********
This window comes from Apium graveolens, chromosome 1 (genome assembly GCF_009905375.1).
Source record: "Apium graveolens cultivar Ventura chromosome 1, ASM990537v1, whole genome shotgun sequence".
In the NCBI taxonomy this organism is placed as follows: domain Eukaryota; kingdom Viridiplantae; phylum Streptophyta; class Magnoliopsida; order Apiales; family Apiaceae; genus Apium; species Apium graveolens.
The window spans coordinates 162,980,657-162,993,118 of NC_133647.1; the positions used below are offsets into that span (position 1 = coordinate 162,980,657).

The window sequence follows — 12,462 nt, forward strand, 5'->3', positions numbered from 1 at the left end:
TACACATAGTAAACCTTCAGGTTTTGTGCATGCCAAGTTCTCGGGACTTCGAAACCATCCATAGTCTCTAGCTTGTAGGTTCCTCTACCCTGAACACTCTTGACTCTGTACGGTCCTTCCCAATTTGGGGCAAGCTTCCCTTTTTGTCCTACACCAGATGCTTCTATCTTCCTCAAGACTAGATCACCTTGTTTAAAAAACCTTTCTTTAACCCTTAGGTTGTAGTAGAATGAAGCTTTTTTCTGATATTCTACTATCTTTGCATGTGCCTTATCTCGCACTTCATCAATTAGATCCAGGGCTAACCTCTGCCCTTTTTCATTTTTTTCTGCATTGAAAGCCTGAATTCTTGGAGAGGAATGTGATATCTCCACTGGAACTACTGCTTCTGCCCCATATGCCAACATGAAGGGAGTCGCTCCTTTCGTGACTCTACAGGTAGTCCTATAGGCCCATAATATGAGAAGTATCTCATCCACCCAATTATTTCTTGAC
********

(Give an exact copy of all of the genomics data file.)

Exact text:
This window comes from Apium graveolens, chromosome 1 (genome assembly GCF_009905375.1).
Source record: "Apium graveolens cultivar Ventura chromosome 1, ASM990537v1, whole genome shotgun sequence".
In the NCBI taxonomy this organism is placed as follows: domain Eukaryota; kingdom Viridiplantae; phylum Streptophyta; class Magnoliopsida; order Apiales; family Apiaceae; genus Apium; species Apium graveolens.
The window spans coordinates 162,980,657-162,993,118 of NC_133647.1; the positions used below are offsets into that span (position 1 = coordinate 162,980,657).

The window sequence follows — 12,462 nt, forward strand, 5'->3', positions numbered from 1 at the left end:
TACACATAGTAAACCTTCAGGTTTTGTGCATGCCAAGTTCTCGGGACTTCGAAACCATCCATAGTCTCTAGCTTGTAGGTTCCTCTACCCTGAACACTCTTGACTCTGTACGGTCCTTCCCAATTTGGGGCAAGCTTCCCTTTTTGTCCTACACCAGATGCTTCTATCTTCCTCAAGACTAGATCACCTTGTTTAAAAAACCTTTCTTTAACCCTTAGGTTGTAGTAGAATGAAGCTTTTTTCTGATATTCTACTATCTTTGCATGTGCCTTATCTCGCACTTCATCAATTAGATCCAGGGCTAACCTCTGCCCTTTTTCATTTTTTTCTGCATTGAAAGCCTGAATTCTTGGAGAGGAATGTGATATCTCCACTGGAACTACTGCTTCTGCCCCATATGCCAACATGAAGGGAGTCGCTCCTTTCGTGACTCTACAGGTAGTCCTATAGGCCCATAATATGAGAAGTATCTCATCCACCCAATTATTTCTTGAC